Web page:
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Man left lying in debris after stomach operation at Jozi hospital

The health department is investigating the claims of poor treatment, but said preliminary finds were that he received adequate care.

27 May 2021 - 06:00 By alex patrick
Garrith Anderson, 33, has lost a lot of weight as he recovers from an emergency operation at Helen Joseph Hospital in Johannesburg.
Garrith Anderson, 33, has lost a lot of weight as he recovers from an emergency operation at Helen Joseph Hospital in Johannesburg.
Image: Supplied

A Johannesburg resident is worried about his health due to what he claims is inadequate care by medical staff, which has left him with a gaping hole in his abdomen right near a burst colostomy bag.

The family of Garrith Anderson, 33, claim he was left lying in the colostomy debris for several hours as hospital workers were too busy to help clean him.

The Gauteng health department said they were still investigating the allegations — but that preliminary investigations revealed that Anderson did receive adequate care according to their protocols.

Anderson, 33, has had issues with his gut since having his appendix removed in 2007. Since then, he has received medical intervention for small bowel issues beginning with a bowel obstruction in 2008. From then until 2018, he was admitted to hospital several times after issues with scarring on his small intestine, as well as because of intestinal twisting.

On April 18 he was admitted to the South Rand Hospital in Rosettenville, Johannesburg, for a second bowel obstruction. He was discharged five days later, April 23. He was readmitted later that day after complications, and was transferred to Helen Joseph Hospital, where he remains admitted.

Patriotic Alliance leader in the Tshwane region, Virginia Keppler, said she had been asked to intervene after the poor treatment that the man received.

Anderson had been transferred to Helen Joseph, which had also received patients from Charlotte Maxeke Academic Hospital after the fire there on April 16. 

On May 1, Anderson’s bowel ruptured and he had to have emergency surgery. Parts of the bowel were removed and he now has a stoma — an opening created at the end of the colon, where parts of the digestive tract have been removed. A bag will be attached to the stoma — called a stoma bag or colostomy bag — which collects waste passed through the gut.

Because the stoma does not have nerves or muscles which can control movements of the digestive waste, the person with the stoma cannot control when they have a bowel movement, so the bag needs to be emptied and the stoma needs to be kept clean to prevent infection.

Anderson's cousin, Alyssa James, said that, according to him,  on the same day after the operation, he asked a nurse for a bed pan as he was not used to the feeling of the colostomy bag and believed he was having a bowel movement.

He claimed he was told: “Can’t you get the pan yourself?”

He responded that he had just had an operation and his middle had essentially been cut open. He then claims the nurse said to him: “You just don’t want to get better.”

On May 4, he said he could smell decay from the wound and said the nurses came to change him for the first time since the operation. This is when he saw that the wound was weeping fluid.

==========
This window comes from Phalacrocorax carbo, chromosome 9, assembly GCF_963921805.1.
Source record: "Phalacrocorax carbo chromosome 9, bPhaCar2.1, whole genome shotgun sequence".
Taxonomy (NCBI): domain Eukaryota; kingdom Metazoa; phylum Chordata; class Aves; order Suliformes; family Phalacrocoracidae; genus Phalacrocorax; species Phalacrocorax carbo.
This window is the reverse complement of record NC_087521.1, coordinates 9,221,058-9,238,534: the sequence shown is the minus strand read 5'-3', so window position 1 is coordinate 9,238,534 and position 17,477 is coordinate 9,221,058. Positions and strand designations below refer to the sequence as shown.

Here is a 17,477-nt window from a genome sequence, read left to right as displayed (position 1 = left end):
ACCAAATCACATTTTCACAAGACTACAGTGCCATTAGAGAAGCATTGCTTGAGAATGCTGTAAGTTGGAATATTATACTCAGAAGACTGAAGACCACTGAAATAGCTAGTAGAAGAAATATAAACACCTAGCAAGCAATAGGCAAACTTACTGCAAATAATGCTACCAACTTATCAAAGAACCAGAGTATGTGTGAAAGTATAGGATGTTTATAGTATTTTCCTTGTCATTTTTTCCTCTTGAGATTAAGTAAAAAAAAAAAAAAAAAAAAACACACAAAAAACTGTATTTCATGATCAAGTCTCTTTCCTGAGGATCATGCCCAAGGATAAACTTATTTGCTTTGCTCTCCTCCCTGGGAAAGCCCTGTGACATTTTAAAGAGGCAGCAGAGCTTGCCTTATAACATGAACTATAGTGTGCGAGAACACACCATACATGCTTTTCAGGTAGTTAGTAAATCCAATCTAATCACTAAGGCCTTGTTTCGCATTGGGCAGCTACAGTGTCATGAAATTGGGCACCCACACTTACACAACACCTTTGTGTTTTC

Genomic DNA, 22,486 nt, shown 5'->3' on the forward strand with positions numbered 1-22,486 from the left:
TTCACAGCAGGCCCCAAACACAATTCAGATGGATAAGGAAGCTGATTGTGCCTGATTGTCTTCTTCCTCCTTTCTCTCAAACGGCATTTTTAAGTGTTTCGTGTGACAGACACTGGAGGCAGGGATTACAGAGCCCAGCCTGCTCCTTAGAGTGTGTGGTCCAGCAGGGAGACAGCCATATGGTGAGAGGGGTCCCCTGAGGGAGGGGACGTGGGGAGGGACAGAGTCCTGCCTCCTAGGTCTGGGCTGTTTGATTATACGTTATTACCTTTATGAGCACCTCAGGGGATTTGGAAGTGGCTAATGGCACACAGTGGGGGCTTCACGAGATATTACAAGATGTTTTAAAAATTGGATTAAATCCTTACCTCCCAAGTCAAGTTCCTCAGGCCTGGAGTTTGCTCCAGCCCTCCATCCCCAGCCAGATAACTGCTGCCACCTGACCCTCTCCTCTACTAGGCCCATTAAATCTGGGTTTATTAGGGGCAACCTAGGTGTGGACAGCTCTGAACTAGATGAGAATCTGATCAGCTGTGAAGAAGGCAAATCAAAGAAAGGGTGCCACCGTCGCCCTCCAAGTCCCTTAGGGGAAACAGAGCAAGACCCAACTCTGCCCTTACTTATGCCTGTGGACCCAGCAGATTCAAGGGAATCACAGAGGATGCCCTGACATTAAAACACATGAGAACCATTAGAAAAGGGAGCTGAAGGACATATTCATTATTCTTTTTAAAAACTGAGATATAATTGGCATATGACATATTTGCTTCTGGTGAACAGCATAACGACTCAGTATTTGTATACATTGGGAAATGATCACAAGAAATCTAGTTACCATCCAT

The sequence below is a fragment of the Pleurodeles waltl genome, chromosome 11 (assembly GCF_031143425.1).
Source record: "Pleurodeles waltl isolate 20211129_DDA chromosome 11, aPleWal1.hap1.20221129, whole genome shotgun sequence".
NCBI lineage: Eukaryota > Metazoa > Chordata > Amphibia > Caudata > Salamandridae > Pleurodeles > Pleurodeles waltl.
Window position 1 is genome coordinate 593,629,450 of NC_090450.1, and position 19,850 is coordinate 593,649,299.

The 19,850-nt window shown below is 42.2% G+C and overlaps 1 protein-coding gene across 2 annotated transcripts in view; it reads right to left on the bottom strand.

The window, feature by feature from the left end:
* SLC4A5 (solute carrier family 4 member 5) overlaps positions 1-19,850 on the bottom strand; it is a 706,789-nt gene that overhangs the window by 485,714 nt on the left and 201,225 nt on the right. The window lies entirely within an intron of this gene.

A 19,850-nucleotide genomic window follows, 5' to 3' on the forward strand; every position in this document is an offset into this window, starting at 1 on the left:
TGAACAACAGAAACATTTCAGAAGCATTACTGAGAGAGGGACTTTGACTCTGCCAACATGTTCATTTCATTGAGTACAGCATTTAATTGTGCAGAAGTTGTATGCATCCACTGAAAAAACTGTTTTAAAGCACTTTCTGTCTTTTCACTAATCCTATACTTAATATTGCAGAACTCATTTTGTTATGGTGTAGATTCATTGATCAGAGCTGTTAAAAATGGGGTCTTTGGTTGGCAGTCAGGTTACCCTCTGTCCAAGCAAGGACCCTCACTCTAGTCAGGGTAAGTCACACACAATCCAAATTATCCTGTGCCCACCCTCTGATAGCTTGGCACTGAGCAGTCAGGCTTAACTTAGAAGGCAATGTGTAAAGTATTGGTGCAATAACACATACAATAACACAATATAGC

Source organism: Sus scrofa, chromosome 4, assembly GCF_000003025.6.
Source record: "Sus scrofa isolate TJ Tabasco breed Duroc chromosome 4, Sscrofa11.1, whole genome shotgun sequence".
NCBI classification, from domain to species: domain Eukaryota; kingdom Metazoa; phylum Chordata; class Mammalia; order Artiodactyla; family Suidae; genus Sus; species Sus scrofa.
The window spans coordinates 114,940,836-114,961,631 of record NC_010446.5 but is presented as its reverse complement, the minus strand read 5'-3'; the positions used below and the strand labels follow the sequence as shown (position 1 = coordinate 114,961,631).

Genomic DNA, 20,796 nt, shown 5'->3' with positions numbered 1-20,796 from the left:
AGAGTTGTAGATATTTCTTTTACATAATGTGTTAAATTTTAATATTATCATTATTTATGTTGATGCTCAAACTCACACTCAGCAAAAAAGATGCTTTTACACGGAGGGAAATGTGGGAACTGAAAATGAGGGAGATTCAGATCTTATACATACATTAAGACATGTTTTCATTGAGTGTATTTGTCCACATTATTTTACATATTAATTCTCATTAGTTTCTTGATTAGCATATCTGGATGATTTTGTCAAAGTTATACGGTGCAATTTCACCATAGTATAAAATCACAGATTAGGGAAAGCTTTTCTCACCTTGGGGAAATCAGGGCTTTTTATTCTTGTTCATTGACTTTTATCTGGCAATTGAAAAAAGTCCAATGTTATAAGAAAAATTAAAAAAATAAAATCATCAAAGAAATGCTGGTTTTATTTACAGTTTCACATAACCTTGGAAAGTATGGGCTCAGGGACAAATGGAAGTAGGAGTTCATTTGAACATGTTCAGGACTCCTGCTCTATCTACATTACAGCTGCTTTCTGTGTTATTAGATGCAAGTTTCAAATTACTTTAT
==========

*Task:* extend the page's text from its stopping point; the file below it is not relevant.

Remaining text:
He claims the stitches had to be removed so the wound could be cleaned out.

The wound is completely open, with  Anderson saying the doctor advised that it needed to heal and get air and, thus, was allowed to remain open. The wound is dressed.

The issue, according to Anderson, is that his colostomy bag has allegedly not been cleaned. When he spoke to TimesLIVE on Monday, he said he had been made to lie in the stoma debris for several hours with an open wound.

TimesLIVE received the images sent by Anderson, many which we have chosen not to publish as they are too graphic. The pictures show the burst colostomy bag, which has soiled the bed, and Anderson. The contents of the bag have spread on to the bandages on his abdomen.

James said the family was very concerned over his condition.

James said Anderson was in a bad space mentally as he was in fear that he would die because of the poor treatment he received.

James, who was raised as Anderson's sister, said her cousin had gone to a “dark place mentally”.

“Mom is besides herself. With Covid-19, she can only see him for 15 minutes at 4pm. She can't take him anything . He's lost so much weight and is being fed by a drip. He looks like he's depleting [his reserves].

“He's been without work for the last year and a half and has not had medical aid. Just before he got sick he finally got a job [in IT]. He was excited because he has to look after his eight-year-old. Now he'll be in hospital for month. We're frightened he won't make it out alive. Our hands are tied — we don't know what to do any more — it's not like our family has money,” she said, adding that they would take him elsewhere if they could afford to do so.

Gauteng health spokesperson Kwara Kekana said the department was investigating the claims.

“Yes, the hospital knows the patient. He was duly admitted as a referral from South Rand Hospital. We take the allegation seriously and we [are] still doing investigations in that regard.

“In our preliminary investigations we can confidently confirm that the patient received adequate care according to our protocols, which involves conservative management and surgery.

“The patient has been referred for psychological help and the hospital undertakes to continue to further provide psychological support.

“Helen Joseph Hospital will further interview the patient and assist with redress. Management undertaken to further investigate the allegations made against the nurses,” said Kekana.